Tennis News

From around the world

Five Things To Know About Diego Schwartzman

  • Posted: Jun 18, 2020

Five Things To Know About Diego Schwartzman

Learn about the Argentine’s greatest achievements, gaming skills and more

Diego Schwartzman is a three-time ATP Tour titlist and the No. 13 player in the FedEx ATP Rankings. looks at five things you should know about the 27-year-old.

1) He Claimed His Biggest Title In Rio de Janeiro
Schwartzman captured the biggest title of his career at the 2018 Rio Open presented by Claro. The Argentine did not drop a set en route to the trophy in Brazil, beating Gael Monfils, Nicolas Jarry and Fernando Verdasco in consecutive matches.

The victory marked a milestone moment for Schwartzman in the FedEx ATP Rankings. Following the event, the 25-year-old cracked the Top 20 of the FedEx ATP Rankings for the first time at No. 18.

“I never thought before the week that I [was] going to be here with the trophy,” said Schwartzman. “It’s an amazing week for me. Everything was perfect; every match, every set was perfect for me, playing my best tennis.”

2) He Is Named After A Sporting Legend
Schwartzman is named after football legend Diego Maradona. Considered one of the greatest players of all-time, Maradona captained Argentina to the 1986 World Cup trophy and won the Golden Ball award as the best player of the tournament.

“I have a good relationship with Maradona,” said Schwartzman. “He says what he feels and he keeps it ‘real’ so to speak. What you see is what you get with Maradona. He’s an asset to all Argentinian athletes.

“He’s got a sense of humour, too. Before, he’d say ‘hey Dieguito [little Diego], say hello to big Diego.’ When I reached the quarter-finals at the US Open [in 2017], he told me I no longer go by Dieguito. From that point on, I’m also big Diego.”

Watch Live

3) He Enjoyed His Best Season In 2019
Schwartzman put together the best season of his career in 2019. The 5’7” right-hander, nicknamed ‘Peque’, reached three tour-level championship matches. Schwartzman defeated Taylor Fritz to claim his third ATP Tour crown in Los Cabos and finished runner-up in Vienna and Buenos Aires.

Schwartzman achieved his best ATP Masters 1000 result last year, beating Kei Nishikori to reach the Internazionali BNL d’Italia semi-finals in Rome. The Argentine also matched his best Grand Slam result by reaching his second US Open quarter-final. Schwartzman finished the year at World No. 14, his best year-end position.

<a href=Diego Schwartzman hits a forehand in Los Cabos 2019″ width=”100%” src=”” />

4) Through Gaming, He Has Supported COVID-19 Relief Efforts
During the COVID-19 pandemic, Schwartzman has been busy using his gaming skills to support relief efforts.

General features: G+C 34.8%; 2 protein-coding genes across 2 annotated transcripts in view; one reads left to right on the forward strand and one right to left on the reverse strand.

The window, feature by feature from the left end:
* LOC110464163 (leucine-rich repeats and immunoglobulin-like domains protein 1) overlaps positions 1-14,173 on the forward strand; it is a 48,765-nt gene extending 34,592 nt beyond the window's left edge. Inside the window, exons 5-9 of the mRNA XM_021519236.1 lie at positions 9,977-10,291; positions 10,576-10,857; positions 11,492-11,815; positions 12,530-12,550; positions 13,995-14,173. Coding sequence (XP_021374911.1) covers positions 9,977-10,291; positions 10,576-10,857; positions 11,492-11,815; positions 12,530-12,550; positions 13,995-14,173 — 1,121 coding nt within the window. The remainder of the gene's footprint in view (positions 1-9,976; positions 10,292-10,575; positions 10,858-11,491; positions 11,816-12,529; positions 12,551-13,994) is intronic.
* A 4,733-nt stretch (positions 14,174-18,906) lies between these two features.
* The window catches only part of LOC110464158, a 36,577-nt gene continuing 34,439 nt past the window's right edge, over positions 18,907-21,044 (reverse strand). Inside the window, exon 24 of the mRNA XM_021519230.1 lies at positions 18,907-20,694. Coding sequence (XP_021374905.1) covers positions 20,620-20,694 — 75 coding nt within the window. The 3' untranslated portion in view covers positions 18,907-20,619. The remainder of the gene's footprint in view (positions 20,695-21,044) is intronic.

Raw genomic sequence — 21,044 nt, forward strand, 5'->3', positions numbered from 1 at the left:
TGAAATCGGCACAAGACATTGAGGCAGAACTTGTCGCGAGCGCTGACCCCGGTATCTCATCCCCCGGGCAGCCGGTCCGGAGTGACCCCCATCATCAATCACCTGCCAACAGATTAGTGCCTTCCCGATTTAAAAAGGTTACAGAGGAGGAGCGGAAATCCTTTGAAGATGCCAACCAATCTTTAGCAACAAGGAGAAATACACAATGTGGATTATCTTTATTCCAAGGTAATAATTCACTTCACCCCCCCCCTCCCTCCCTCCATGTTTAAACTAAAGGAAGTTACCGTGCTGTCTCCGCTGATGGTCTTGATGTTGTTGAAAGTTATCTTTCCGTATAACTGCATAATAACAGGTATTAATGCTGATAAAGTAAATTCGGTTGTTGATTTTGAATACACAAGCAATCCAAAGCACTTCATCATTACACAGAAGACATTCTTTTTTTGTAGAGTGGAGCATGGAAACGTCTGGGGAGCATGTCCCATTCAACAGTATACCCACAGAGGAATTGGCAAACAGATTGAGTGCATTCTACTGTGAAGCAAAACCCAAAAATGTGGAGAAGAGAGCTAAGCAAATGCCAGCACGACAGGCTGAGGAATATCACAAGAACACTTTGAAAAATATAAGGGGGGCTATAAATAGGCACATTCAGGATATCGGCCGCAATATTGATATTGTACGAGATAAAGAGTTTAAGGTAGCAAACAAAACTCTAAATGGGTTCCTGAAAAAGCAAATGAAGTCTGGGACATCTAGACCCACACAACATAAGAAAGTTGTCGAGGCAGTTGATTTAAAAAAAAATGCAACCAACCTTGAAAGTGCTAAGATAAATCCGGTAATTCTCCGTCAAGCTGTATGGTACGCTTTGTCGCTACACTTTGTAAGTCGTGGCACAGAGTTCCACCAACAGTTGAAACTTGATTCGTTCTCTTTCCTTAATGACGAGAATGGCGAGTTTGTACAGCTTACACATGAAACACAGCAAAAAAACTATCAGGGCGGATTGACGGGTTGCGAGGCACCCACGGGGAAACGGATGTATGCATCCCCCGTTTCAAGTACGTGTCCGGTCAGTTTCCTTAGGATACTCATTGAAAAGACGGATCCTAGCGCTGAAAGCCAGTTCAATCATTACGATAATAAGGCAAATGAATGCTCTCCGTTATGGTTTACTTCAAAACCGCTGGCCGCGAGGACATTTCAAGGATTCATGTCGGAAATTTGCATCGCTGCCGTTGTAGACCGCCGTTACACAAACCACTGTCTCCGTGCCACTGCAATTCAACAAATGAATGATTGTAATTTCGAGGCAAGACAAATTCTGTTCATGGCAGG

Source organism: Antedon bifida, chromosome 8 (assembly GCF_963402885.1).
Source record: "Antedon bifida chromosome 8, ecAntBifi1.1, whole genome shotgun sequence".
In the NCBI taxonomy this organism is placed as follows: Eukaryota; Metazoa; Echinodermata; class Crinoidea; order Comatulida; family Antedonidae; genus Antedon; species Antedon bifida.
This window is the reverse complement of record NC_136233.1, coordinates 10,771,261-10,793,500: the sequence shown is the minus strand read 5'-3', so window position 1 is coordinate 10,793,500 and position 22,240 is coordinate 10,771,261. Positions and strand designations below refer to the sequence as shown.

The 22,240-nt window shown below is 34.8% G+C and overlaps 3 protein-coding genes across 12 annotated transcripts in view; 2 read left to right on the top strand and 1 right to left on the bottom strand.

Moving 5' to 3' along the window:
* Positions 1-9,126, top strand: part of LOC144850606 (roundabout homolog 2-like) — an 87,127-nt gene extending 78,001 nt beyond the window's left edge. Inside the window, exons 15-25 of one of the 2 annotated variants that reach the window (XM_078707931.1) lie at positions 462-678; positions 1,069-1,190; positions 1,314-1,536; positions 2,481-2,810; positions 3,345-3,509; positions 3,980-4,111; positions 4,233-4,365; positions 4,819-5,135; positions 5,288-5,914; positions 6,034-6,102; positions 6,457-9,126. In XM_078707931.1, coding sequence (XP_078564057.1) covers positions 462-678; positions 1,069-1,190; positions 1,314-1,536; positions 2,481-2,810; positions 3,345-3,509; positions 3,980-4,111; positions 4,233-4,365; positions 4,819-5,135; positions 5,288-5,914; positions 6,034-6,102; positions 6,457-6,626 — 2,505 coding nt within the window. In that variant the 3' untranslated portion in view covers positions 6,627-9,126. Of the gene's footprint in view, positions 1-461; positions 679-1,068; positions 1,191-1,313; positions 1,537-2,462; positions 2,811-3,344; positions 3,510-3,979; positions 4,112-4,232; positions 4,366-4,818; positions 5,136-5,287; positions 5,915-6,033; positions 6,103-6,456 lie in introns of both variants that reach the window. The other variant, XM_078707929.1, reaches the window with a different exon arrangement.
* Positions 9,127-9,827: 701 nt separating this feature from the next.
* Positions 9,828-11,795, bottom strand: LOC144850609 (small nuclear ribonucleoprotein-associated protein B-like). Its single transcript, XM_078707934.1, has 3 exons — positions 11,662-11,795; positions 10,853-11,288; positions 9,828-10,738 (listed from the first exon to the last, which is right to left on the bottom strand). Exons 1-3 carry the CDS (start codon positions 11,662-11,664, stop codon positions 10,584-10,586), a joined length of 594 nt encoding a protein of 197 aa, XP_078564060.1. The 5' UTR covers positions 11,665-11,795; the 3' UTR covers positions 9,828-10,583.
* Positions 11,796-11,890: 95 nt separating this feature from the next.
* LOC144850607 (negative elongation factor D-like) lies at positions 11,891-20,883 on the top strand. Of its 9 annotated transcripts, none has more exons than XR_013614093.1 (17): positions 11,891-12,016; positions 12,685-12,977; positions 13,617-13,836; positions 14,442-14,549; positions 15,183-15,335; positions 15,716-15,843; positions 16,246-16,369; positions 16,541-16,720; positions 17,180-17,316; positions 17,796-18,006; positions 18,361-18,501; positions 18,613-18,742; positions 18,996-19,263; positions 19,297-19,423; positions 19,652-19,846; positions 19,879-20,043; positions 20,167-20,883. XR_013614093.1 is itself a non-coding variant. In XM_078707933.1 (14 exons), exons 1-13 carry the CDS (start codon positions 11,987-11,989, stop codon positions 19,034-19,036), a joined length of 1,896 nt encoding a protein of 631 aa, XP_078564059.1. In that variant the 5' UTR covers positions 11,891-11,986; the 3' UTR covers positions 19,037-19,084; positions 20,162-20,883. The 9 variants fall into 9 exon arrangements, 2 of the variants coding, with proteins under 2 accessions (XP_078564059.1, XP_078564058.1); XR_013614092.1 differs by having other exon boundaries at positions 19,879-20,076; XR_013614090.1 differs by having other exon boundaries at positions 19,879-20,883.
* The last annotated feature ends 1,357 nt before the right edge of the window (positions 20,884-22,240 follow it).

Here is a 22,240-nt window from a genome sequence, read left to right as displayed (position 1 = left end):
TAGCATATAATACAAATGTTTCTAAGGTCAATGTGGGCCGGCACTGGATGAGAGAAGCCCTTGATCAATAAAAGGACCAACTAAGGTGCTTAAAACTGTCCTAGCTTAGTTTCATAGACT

Alongside Juventus striker Paulo Dybala, the World No. 13 organised the ChamPlay Solidaria charity event in April. The two-day FIFA 20 tournament raised more than $275,000 for the Argentine Red Cross and was broadcast on DirecTV and TYC Sports. The competition included Dominic Thiem, former Top 10 star Juan Monaco and a number of fellow sports stars and celebrities.

The Los Cabos champion also participated in the inaugural Mutua Madrid Open Virtual Pro, where he topped his group with a 3-0 record and defeated Fabio Fognini to reach the semi-finals. Tournament winner Andy Murray split his prize money equally between the United Kingdom’s National Health Service (NHS) and the Player Relief Programme. Additionally, the tournament donated €50,000 to Madrid’s Food Bank.

You May Also Like:

Resurfaced: Why Height Doesn’t Define Me

5) He Is A Strong Charades Partner
During episode five of Tennis United, Schwartzman impressed co-hosts Vasek Pospisil and Bethanie Mattek-Sands with his skills during a game of charades with teammate Dennis Novak. With two minutes on the clock, the Argentine acted out a series of tennis phrases for Novak to guess. The pair achieved eight correct answers, beating their rivals Pospisil and Thiem by two points to take the win.

Source link

When Coric Shocked Federer For The Halle Title

  • Posted: Jun 18, 2020

When Coric Shocked Federer For The Halle Title

Look back at the Croatian’s biggest victory yet

Borna Coric showed flashes of brilliance early in his career, defeating Rafael Nadal when he was 17 and Andy Murray when he was 18. But the Croatian’s biggest breakthrough came at the 2018 NOVENTI OPEN in Halle.

Coric arrived in Germany with a 2-10 grass-court record at all levels, and he’d leave with his biggest title.

The 21-year-old faced a tough draw in the first round against World No. 3 Alexander Zverev. Just three months earlier, the German defeated the Croatian in straight sets in the Miami quarter-finals. Zverev was also a two-time Halle finalist.

Watch Live

However, Coric won 49 per cent of his return points in an impressive 6-1, 6-4 victory.

“The past few years haven’t been maybe the best that I’ve had on the grass,” Coric said. “Hopefully this year it can be very good.”